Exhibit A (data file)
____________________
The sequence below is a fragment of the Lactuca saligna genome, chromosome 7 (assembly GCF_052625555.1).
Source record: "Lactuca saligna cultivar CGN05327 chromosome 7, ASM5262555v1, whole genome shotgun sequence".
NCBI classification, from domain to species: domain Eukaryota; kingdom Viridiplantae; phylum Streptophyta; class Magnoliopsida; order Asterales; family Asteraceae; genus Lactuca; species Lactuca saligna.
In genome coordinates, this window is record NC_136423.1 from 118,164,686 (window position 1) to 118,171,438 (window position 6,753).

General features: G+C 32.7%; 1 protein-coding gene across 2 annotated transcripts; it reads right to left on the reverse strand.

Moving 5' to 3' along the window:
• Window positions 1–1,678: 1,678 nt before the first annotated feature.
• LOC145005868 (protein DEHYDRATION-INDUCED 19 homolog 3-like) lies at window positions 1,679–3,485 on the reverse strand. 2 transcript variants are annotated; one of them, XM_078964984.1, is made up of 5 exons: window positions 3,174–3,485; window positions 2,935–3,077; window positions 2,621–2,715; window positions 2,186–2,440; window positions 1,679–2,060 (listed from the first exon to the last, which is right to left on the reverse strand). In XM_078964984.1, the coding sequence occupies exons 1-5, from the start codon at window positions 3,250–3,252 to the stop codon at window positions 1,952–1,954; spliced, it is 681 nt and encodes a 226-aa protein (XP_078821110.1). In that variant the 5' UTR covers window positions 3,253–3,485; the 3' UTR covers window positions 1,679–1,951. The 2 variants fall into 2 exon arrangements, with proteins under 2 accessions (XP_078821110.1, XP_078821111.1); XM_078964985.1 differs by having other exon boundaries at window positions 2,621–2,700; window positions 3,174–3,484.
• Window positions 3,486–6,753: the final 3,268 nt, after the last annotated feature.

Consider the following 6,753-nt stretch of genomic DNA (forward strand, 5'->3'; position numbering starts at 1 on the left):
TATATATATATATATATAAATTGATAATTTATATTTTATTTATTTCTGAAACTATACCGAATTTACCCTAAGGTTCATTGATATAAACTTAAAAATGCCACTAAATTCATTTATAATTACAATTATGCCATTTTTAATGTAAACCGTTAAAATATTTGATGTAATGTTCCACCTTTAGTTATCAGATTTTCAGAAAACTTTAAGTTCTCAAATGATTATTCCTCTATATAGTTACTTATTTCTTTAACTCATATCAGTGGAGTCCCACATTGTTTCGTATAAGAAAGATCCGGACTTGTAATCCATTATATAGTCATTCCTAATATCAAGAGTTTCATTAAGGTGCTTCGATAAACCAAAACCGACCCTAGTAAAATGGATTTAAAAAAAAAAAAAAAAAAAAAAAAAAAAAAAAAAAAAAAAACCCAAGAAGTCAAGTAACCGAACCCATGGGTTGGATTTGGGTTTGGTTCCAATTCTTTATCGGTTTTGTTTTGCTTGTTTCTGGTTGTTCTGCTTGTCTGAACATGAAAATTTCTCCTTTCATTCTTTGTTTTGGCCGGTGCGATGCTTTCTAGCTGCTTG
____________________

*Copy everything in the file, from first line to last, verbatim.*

The sequence below is a fragment of the Lactuca saligna genome, chromosome 7 (assembly GCF_052625555.1).
Source record: "Lactuca saligna cultivar CGN05327 chromosome 7, ASM5262555v1, whole genome shotgun sequence".
NCBI classification, from domain to species: domain Eukaryota; kingdom Viridiplantae; phylum Streptophyta; class Magnoliopsida; order Asterales; family Asteraceae; genus Lactuca; species Lactuca saligna.
In genome coordinates, this window is record NC_136423.1 from 118,164,686 (window position 1) to 118,171,438 (window position 6,753).

General features: G+C 32.7%; 1 protein-coding gene across 2 annotated transcripts; it reads right to left on the reverse strand.

Moving 5' to 3' along the window:
• Window positions 1–1,678: 1,678 nt before the first annotated feature.
• LOC145005868 (protein DEHYDRATION-INDUCED 19 homolog 3-like) lies at window positions 1,679–3,485 on the reverse strand. 2 transcript variants are annotated; one of them, XM_078964984.1, is made up of 5 exons: window positions 3,174–3,485; window positions 2,935–3,077; window positions 2,621–2,715; window positions 2,186–2,440; window positions 1,679–2,060 (listed from the first exon to the last, which is right to left on the reverse strand). In XM_078964984.1, the coding sequence occupies exons 1-5, from the start codon at window positions 3,250–3,252 to the stop codon at window positions 1,952–1,954; spliced, it is 681 nt and encodes a 226-aa protein (XP_078821110.1). In that variant the 5' UTR covers window positions 3,253–3,485; the 3' UTR covers window positions 1,679–1,951. The 2 variants fall into 2 exon arrangements, with proteins under 2 accessions (XP_078821110.1, XP_078821111.1); XM_078964985.1 differs by having other exon boundaries at window positions 2,621–2,700; window positions 3,174–3,484.
• Window positions 3,486–6,753: the final 3,268 nt, after the last annotated feature.

Consider the following 6,753-nt stretch of genomic DNA (forward strand, 5'->3'; position numbering starts at 1 on the left):
TATATATATATATATATAAATTGATAATTTATATTTTATTTATTTCTGAAACTATACCGAATTTACCCTAAGGTTCATTGATATAAACTTAAAAATGCCACTAAATTCATTTATAATTACAATTATGCCATTTTTAATGTAAACCGTTAAAATATTTGATGTAATGTTCCACCTTTAGTTATCAGATTTTCAGAAAACTTTAAGTTCTCAAATGATTATTCCTCTATATAGTTACTTATTTCTTTAACTCATATCAGTGGAGTCCCACATTGTTTCGTATAAGAAAGATCCGGACTTGTAATCCATTATATAGTCATTCCTAATATCAAGAGTTTCATTAAGGTGCTTCGATAAACCAAAACCGACCCTAGTAAAATGGATTTAAAAAAAAAAAAAAAAAAAAAAAAAAAAAAAAAAAAAAAAACCCAAGAAGTCAAGTAACCGAACCCATGGGTTGGATTTGGGTTTGGTTCCAATTCTTTATCGGTTTTGTTTTGCTTGTTTCTGGTTGTTCTGCTTGTCTGAACATGAAAATTTCTCCTTTCATTCTTTGTTTTGGCCGGTGCGATGCTTTCTAGCTGCTTG